Antoinette rides her horse past the "Mounes Mors" rocks—the "Dead Ones"—to Christophine's new house. Feeling that Rochester has become cold and angry, Antoinette seeks Christophine's advice on how to win him back. Christophine tells Antoinette to leave her husband, but Antoinette refuses.
Believing that women are fools to rely on their husbands, Christophine herself remains single and independent. She has had three children, all by different men, and has held onto her money. When Christophine urges Antoinette to take her inheritance and leave, she is shocked to learn that, according to English law, Antoinette's wealth now belongs to her husband. Undeterred, Christophine advises Antoinette to go to Martinique under the pretence of visiting a cousin. Antoinette takes the idea a step further, proposing that she go to England, a place whose existence Christophine questions.
However, Antoinette dismisses these fanciful thoughts and admits the real reason for her visit. She asks Christophine for a love potion. Christophine counters that white people should not play with magic, and that the potion will only make Rochester desire her, not love her. Instead, Christophine urges Antoinette to simply talk to Rochester, to explain her background and her feelings. Having already tried to reason with him, Antoinette says that he will not listen. She continues to plead for the potion.
Surprisingly, the old woman complies, drawing designs into the earth and rubbing them out mysteriously. Christophine leads Antoinette inside the small house to begin a ritual or incantation that we never see. Antoinette notices, as she enters the room, a heap of chicken feathers piled in a corner, and she later hears a cock crowing, a sign of betrayal. Riding away, Antoinette wonders how to interpret this sign as she presses the mysterious potion, wrapped in a leaf, against her skin.
This section, narrated by Antoinette, affords a glimpse of her own impressions regarding Rochester, England, and her current unhappiness. Her narration draws Christophine back toward the center of the plot, whereas Rochester's narration has pushed Christophine to the margins. This focus on Christophine shifts the balance of power away from the white estate of the Creole landowner to the simple, two-room dwelling of a fomerly enslaved Black person. Crossing lines of race and class, Antoinette's journey to Christophine's home reflects an instability in the traditional structures, and it invites a reversal of roles in which the fomerly enslaved Black person plays the part of knowing patriarch and the Creole heiress begs for her help.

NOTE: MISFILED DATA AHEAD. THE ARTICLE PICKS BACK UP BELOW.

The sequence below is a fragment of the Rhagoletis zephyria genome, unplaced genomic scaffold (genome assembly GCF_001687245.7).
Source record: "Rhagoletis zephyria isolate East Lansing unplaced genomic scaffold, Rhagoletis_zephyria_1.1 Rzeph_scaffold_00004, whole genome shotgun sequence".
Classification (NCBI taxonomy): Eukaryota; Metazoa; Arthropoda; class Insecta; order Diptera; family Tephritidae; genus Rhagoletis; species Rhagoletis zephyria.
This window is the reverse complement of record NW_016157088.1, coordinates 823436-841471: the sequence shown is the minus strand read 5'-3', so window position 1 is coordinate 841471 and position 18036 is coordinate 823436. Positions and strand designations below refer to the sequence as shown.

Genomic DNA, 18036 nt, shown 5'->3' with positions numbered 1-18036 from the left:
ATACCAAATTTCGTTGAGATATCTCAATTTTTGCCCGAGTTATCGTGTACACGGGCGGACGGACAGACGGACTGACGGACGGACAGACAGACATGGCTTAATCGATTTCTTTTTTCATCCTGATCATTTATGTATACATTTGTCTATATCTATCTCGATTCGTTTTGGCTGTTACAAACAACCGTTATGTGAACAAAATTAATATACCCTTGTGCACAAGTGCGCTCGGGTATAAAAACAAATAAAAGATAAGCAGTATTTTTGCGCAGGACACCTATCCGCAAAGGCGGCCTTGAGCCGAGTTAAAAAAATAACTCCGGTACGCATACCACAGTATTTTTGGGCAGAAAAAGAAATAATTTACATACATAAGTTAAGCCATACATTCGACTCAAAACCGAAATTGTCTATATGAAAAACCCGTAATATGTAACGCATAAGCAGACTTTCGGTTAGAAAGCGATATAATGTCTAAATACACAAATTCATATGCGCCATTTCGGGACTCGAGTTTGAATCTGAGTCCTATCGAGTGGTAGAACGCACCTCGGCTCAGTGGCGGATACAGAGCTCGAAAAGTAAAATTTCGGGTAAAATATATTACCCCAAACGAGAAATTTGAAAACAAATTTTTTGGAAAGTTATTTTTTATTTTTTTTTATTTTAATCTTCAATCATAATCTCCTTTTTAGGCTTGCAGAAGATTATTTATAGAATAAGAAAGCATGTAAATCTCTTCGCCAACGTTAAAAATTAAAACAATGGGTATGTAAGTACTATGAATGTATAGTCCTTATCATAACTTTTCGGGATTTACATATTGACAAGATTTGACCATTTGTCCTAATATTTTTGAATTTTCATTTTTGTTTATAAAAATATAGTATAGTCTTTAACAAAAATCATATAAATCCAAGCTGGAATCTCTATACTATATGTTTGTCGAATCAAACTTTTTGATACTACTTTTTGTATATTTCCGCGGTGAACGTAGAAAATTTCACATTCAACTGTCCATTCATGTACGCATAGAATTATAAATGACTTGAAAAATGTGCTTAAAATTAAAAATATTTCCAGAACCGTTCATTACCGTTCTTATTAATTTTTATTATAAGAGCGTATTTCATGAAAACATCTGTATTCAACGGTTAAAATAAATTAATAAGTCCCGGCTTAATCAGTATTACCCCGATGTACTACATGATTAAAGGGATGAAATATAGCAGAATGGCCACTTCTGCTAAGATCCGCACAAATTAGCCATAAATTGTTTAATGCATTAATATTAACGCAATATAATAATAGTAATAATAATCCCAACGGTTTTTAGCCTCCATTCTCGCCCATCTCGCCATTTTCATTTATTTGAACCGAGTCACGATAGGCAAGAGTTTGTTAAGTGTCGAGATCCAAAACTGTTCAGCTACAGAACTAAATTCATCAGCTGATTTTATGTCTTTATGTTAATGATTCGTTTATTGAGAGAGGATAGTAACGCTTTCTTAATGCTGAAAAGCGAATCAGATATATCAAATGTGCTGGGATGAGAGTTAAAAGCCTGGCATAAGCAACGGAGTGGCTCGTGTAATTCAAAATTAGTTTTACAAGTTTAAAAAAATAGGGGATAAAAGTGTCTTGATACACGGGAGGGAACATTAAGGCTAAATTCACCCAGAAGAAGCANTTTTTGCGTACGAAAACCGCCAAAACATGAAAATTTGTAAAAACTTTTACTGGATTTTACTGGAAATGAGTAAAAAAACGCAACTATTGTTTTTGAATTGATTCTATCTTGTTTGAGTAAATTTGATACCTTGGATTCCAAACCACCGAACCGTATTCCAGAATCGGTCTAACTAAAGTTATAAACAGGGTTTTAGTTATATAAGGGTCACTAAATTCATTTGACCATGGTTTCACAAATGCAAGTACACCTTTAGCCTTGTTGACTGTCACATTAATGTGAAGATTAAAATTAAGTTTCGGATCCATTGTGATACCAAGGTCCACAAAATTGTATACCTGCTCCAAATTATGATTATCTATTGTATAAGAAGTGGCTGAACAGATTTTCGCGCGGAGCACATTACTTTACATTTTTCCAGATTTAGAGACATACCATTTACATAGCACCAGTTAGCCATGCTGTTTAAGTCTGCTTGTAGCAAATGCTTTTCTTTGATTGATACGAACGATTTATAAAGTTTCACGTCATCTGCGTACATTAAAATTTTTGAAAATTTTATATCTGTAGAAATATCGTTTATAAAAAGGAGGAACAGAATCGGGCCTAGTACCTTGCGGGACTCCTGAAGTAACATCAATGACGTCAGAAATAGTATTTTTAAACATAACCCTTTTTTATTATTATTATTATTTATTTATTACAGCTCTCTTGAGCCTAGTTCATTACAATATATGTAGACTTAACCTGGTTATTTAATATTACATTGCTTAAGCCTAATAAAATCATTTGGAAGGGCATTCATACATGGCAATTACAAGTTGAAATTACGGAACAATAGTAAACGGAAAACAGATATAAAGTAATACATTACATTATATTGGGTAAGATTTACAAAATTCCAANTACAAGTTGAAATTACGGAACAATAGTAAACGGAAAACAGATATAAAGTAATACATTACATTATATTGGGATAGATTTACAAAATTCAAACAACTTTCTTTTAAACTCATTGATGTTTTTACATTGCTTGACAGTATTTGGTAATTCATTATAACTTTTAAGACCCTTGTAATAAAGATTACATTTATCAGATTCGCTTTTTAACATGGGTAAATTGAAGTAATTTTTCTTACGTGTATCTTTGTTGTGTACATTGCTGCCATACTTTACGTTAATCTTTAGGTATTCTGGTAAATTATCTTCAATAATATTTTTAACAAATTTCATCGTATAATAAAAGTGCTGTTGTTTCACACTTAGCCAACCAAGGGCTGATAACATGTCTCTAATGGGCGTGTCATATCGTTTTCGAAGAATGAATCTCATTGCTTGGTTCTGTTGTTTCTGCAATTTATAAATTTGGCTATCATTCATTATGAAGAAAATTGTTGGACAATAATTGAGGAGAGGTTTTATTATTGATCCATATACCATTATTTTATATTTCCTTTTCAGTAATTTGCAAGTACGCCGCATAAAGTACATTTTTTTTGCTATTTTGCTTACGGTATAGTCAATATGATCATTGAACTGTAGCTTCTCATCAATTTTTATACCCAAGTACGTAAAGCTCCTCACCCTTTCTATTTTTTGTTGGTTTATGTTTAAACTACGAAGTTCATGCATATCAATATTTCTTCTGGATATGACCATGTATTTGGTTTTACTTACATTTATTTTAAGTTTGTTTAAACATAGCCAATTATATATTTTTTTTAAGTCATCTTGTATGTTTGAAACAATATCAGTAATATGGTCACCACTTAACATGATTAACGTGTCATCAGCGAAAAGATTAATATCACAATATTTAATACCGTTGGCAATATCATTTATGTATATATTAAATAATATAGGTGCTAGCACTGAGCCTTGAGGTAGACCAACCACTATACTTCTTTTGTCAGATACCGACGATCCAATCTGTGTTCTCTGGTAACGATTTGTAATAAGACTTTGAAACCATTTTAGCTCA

European and Afro-Caribbean ideas of womanhood clash in the conversation between Christophine and Antoinette. Though Christophine urges independence, Antoinette cannot break from her husband, on whom she is financially and socially dependent. Like Coco, Antoinette has had her wings clipped by an Englishman. It is for this reason that Christophine questions why Antoinette would even want to go to England. That Christophine even doubts England's existence echoes Antoinette's earlier conversation with Rochester over "unreal" or "imaginary" places. However, Christophine knows that Antoinette's total dependence on Rochester is not imaginary, and she urges Antoinette to escape.
Premonitions of evil haunt Antoinette's thoughts and the surrounding landscape. The movement away from Granbois to the "Mounes Mors" rocks, or "Dead Ones," forecasts the plot's downward trajectory from the life of the forest to the spiritual death that awaits both Rochester and Antoinette. Indeed, Antoinette herself senses the evil that awaits her: she sees signs of betrayal in the cock crowing, and she feels that England will be a cold and unwelcoming place. Like her haunting forest dreams, these premonitions suggest that Antoinette possesses a sort of sixth sense—a gift that ties her to the supernatural, magical world of Christophine. However, Antoinette's whiteness and her European heritage render her unfit for the use of obeah magic; indeed, Christophine senses something taboo in giving Antoinette the potion. The exchange of money—a colonial accessory of power—for the rights to a spiritual ceremony sullies the transaction and seems to spoil the potion, subverting its effects. It seems that nothing can protect Antoinette from her downfall; evil haunts her actions and her surroundings.